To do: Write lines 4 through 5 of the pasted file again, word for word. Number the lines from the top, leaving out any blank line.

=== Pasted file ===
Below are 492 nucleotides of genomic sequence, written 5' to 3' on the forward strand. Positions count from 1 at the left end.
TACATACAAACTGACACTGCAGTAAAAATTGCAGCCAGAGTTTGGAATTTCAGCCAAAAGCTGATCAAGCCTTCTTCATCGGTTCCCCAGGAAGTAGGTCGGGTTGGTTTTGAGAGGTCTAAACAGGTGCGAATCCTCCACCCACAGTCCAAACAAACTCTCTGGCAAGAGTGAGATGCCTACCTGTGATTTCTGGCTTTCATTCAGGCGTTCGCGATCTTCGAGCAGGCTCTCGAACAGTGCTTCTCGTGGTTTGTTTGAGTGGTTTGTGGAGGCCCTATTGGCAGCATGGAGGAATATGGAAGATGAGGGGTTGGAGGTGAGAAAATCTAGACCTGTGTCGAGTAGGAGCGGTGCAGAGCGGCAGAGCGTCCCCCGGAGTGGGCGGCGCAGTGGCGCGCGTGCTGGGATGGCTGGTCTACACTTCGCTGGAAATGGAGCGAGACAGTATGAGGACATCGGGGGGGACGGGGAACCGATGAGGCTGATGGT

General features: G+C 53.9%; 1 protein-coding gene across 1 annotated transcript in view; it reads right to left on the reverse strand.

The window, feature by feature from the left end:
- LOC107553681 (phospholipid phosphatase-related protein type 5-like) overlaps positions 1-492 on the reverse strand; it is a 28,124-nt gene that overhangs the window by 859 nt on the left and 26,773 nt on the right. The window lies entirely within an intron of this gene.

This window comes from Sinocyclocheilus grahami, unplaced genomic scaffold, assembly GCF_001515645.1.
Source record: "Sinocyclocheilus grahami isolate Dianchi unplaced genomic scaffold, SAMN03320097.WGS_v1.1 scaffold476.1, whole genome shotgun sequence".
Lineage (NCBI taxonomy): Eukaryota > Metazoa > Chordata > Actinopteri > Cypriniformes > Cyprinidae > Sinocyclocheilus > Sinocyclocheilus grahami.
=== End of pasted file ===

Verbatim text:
The window, feature by feature from the left end:
- LOC107553681 (phospholipid phosphatase-related protein type 5-like) overlaps positions 1-492 on the reverse strand; it is a 28,124-nt gene that overhangs the window by 859 nt on the left and 26,773 nt on the right. The window lies entirely within an intron of this gene.